Chanad covers this issue very well. All I have to say is that the new demonstration-regulating bill is wrong wrong wrong, and must be stopped. Not only that, it won't work either. The prisons will just simply swell again, like in the 1990s, and will lead to more (and less peaceful ways of) protesting and rioting.
One thing I'm wondering about is how will the law work if, let's say, Bahrain qualifies to the World Cup. Bahraini people, like many other Middle Eastern countries (particularly Iran), have a habit of going out in "joyful" car demonstrations for the any reasons whatsoever, particularly after winning football matches. The reason could be anything: losing one's shoe, having a good if6ar, or just for the heck of it. The streets become clogged with cars honking and making shows (skidding around), as well as bystanders gathering around. Everyone takes part or looks on: young men and women, kids, shop-workers, even housewives come out to watch. This happened when the meethaq came out, when Bahrain beat Iran in football, or when the referendum on the meethaq happened.
Now this new bill states that any public gathering where someone can attend without being invited must be approved by the government and is subject to strict regulation. The above "joyful" demonstrations do qualify as this. Furthermore, it forbids the use of cars in demonstrations. The above is mainly a car show. The bill also restricts the "demonstrations" to certain areas. What if I, a M7arrigi, want to throw an egg at joyful Riffa fans right in their headquarters?
Does this mean that the Bahraini team manager and three other players must submit an application for the demonstration three days before a match? What if we're playing Saudi Arabia or Iran? It would be arrogant and pretty presumptious of the players to think they'll beat them three days before the game.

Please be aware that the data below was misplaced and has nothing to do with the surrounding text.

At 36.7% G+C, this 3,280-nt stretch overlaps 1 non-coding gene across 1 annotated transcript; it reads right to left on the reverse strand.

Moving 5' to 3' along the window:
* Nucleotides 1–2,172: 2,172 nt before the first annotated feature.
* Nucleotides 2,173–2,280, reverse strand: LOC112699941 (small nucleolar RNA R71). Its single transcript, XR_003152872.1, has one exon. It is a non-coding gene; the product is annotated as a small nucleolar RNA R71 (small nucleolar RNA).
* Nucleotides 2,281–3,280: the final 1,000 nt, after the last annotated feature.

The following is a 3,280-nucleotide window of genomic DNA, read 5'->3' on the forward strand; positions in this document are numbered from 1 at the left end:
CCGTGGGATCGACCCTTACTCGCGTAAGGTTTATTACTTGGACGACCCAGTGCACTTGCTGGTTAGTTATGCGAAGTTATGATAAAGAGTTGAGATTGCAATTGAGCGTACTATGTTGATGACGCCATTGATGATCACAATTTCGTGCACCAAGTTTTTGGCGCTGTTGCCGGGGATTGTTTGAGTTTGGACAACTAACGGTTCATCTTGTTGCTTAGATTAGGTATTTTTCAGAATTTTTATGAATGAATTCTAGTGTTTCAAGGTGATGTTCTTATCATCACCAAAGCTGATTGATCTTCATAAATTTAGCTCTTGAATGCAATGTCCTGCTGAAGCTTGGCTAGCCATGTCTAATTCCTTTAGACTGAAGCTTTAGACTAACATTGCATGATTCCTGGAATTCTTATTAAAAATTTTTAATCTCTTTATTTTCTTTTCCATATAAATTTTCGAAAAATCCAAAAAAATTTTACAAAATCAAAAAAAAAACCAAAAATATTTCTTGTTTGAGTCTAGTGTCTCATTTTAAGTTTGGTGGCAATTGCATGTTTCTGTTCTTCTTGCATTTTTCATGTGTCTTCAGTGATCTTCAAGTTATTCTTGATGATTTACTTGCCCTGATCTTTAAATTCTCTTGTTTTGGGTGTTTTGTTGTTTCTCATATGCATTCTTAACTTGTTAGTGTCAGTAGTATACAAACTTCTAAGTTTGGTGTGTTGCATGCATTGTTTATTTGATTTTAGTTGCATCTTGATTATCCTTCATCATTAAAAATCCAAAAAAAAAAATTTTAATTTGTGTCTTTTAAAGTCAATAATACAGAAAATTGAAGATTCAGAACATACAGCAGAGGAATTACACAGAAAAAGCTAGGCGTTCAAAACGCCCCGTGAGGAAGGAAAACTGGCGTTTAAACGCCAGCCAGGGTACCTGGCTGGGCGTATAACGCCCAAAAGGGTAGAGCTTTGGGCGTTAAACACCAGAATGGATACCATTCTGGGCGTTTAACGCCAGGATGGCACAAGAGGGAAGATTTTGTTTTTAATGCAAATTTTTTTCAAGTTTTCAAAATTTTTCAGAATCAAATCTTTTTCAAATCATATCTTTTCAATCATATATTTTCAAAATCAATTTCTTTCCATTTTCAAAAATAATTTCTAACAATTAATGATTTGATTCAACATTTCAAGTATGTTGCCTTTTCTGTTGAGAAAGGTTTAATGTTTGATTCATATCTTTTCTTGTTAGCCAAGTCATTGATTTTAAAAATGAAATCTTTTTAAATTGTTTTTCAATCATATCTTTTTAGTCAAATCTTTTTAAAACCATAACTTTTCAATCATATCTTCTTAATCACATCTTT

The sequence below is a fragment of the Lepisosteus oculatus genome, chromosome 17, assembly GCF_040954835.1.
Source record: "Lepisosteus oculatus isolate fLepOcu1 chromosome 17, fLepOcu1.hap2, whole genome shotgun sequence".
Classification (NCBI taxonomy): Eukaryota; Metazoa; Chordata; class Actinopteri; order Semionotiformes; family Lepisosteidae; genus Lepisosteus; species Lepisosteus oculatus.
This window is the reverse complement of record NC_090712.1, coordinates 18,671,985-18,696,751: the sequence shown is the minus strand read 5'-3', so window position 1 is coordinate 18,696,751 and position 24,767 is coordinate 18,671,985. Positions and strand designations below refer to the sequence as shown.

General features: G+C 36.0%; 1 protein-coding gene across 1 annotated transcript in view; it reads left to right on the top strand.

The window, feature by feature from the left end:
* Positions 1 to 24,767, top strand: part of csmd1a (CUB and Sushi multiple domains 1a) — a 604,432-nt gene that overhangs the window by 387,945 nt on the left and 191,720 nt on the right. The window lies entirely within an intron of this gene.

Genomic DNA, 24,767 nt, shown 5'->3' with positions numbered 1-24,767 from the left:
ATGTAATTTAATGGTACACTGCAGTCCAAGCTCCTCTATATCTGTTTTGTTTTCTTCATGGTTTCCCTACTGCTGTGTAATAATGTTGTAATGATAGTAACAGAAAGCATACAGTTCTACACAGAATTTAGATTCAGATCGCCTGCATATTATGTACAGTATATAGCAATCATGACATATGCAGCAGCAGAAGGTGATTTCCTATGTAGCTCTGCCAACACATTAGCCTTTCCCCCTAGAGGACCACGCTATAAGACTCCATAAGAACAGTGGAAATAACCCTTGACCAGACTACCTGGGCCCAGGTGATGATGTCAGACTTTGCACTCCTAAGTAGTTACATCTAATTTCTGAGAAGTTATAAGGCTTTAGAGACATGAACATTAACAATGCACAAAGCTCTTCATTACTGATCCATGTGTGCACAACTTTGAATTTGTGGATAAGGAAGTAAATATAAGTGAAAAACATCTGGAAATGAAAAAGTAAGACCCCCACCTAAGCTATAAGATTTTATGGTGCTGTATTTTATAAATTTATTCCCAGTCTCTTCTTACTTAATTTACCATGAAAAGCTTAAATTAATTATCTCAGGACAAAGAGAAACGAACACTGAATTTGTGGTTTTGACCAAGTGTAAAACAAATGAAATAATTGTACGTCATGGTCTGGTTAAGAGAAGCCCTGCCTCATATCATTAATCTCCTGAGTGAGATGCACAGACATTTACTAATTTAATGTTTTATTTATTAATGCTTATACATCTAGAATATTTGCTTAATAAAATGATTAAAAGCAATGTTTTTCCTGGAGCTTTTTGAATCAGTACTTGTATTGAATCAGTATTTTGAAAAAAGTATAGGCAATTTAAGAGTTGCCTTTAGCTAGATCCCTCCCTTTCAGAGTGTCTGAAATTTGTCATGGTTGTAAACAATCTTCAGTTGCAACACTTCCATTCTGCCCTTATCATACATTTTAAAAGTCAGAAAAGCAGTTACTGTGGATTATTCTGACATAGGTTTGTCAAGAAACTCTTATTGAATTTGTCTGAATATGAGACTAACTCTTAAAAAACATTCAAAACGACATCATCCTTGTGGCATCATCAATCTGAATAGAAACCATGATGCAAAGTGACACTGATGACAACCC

This takes me back to the early nineties when Muharraq once one the (then) Amir cup. As usual, a big car rally and gathering was held around the Casino garden. There were women, men, and kids (including myself) attending. Suddenly, the police showed up and started firing tear gas. Admittedly, the car stunts were pretty crazy, but how does firing tear gas help in that? Wouldn't it increase the risk of accidents? Doesn't it mainly affect the helpless bystanders, which included kids (and me!)? Why weren't tear gases fired at Riffa rallies when they win something (which is very rare and usually by cheating or bribing)?
On a lighter note, if I was policeman, and a sadistic bastard, I could have some serious fun with this law. Imagine West Riffa winning something pretty worthless like the federation cup, and their fans holding a rally. I would show up in Land Cruiser, speeding at 150 kph, siren blazing off, and non-chalantly get out of the car. I'd walk in that usual police condescending manner, while chewing on a gum, spit the gum in front of a couple of Riffa fans (hopefully rich kids), step on it, and say in a thick m7arrigi accent, "re7t we6y yakhook."
I'd book him under the new demonstration-regulating bill and send him packing to Jadda Island prison for a couple of years, plus a fine.
Anyway, this is a serious issue; I shouldn't be making fun of it.